Despite the success of his legal career, he regarded it largely as a day job “much like waitresing” and throughout those years continued to write prolifically for the stage and screen. He established himself as a successful playwright with such plays as The Dock Brief (1957), What Shall We Tell Caroline? (1958), The Wrong Side of the Park (1960), The Judge (1967), A Voyage Round My Father (1970), and Collaborators (1973). His most successful play is the autobiographical A Voyage Round My Father which gives an honest but affectionate portrayal of life with Mortimer’s eccentric poetry-quoting father, on whom Mortimer’s most famous creation was partially based. A Voyage Round My Father was successfully adapted into an award-winning BBC teleplay and later into an award-winning film starring Sir Laurence Olivier and Alan Bates. He is also the author of several novels-many of which have been successfully adapted for television-including Summer’s Lease (1991), Dunster (1993), Under the Hammer (1995), and a trilogy of novels-Paradise Postponed (1986), Titmus Regained (1991), and The Sound of Trumpets (1998)-following the rise and subsequent fall of Mortimer’s scheming and merciless Tory MP, Leslie Titmuss, that offer an interesting portrayal of British parliamentary politics in which neither New Labour nor the Torries escape unscathed.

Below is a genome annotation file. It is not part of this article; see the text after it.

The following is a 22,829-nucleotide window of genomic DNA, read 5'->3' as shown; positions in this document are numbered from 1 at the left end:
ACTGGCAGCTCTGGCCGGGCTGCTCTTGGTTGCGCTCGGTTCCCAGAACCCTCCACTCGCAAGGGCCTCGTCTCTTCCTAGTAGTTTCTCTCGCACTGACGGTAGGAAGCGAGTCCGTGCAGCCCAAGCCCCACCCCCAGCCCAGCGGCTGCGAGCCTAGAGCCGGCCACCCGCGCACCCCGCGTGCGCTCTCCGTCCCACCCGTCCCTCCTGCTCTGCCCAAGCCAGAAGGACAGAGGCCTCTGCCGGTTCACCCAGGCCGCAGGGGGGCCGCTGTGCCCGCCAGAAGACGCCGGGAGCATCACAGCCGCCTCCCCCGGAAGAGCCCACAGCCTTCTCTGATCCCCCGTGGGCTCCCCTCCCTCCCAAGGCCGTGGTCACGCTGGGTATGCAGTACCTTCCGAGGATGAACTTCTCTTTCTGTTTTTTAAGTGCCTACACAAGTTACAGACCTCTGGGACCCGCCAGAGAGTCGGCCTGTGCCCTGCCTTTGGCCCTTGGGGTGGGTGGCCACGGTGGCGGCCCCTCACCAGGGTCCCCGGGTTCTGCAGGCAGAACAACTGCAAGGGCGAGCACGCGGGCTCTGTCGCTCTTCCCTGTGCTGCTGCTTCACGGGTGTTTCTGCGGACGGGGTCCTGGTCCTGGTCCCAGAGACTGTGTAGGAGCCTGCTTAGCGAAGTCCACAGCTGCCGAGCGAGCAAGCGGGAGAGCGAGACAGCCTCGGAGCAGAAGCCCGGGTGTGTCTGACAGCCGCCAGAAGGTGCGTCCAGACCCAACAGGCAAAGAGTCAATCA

However, his most famous creation is the poetry-quoting, cigar-smoking “great defender of muddled and sinful humanity” Horace Rumpole, so adeptly brought to life for television viewers by the incomparable Leo Mckern of whom Sir John writes in Murderers and Other Friends, “Now, when Rumpole speaks in his own voice, it is always Leo’s voice also.” Mortimer has been chronicling Rumpole’s adventures since 1978. His latest collection of Rumpole short stories, Rumpole and the Primrose Path, will be released by Viking Books in December 2003. At 80 years old Sir John continues to write as prolifically as ever. I spoke to him in February, 2002. At that time a new play of his called Naked Justice was due to open in London.
AFG: I’ve enjoyed reading your books for a very long time.
JM: That’s very kind. I think your magazine looks beautiful. I love the old-style magazine.